How Do I Remove Scratches From a Toilet Bowl?

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Things You'll Need

  • Household rust remover (CLR)

  • Cloth

  • Vinegar

  • Baking soda

  • Pumice stone

Often when using a plumbing snake to remove clogs from your toilet you are left with scratches inside the toilet bowl. Although these scratches are unsightly, they are removable with a little elbow grease. Scratches inside the toilet bowl are more than likely metal scuff marks. Removing scratches from inside a toilet bowl requires draining the water from the bowl so that you can scrub and buff the scratch away. The key is removing the superficial scratches without making more scratches or dulling the porcelain.


Step 1

Locate and turn off the water supply valve behind the toilet. Flush the toilet and raise the toilet seat. Place a plunger over the toilet drain and push down to push most of the water down the drain.

Step 2

Apply a household rust remover such as CLR to the scratch area with a cloth. Scrub the area well with the cloth and pour water over the area to thoroughly remove the cleanser. This often removes surface scratches and blemishes without harming the toilet bowl.

Step 3

Pour vinegar over the scratch area if the CLR method does not work. Cover the scratch area with baking soda and allow the vinegar to "bubble" the baking soda. Scrub the area lightly with a cloth and rinse with clear water.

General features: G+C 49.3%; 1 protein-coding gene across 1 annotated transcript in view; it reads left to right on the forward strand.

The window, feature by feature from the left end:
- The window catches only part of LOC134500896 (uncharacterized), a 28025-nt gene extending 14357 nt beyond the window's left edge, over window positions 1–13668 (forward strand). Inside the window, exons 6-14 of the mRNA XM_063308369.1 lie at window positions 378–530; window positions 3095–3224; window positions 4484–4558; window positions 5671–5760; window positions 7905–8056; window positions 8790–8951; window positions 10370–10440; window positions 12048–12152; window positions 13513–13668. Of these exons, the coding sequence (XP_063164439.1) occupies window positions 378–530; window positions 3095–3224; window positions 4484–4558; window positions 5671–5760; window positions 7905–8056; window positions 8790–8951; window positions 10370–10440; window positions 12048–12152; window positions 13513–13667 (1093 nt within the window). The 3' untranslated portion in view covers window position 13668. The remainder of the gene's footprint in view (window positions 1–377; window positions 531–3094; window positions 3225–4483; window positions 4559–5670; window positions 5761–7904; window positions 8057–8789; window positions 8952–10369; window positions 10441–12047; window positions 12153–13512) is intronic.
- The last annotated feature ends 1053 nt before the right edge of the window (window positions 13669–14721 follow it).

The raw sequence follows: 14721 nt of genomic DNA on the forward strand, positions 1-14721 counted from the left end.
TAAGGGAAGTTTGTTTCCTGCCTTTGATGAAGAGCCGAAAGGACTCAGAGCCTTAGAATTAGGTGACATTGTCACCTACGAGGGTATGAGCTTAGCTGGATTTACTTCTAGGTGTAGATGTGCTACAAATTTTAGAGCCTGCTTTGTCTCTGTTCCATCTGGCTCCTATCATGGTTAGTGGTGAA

Step 4

Dip the end of a pumice stone in water and gently rub the stone over the scratch, if the previous methods do not work. Rub back and forth across the length of the scratch with the stone. Continue wetting the stone and rubbing the scratch until the scratch is gone. Do not use more than light pressure to avoid further scratching the surface.

Step 5

Turn on the water supply and allow the tank to fill. Flush the toilet a couple of times to remove any cleanser residue.


Pumice stones are good for removing hard water stains as well. Avoid using abrasive cleansers on the porcelain toilet bowl. Although the inside of the toilet bowl has a hard protective glaze, commercial abrasive cleansers tend to damage the glaze.



Kenneth Crawford

Kenneth Crawford is a freelance writer with more than 10 years of experience. His work has appeared in both print and online publications, including "The American Chronicle." Crawford holds an associate degree in business administration from Commonwealth College.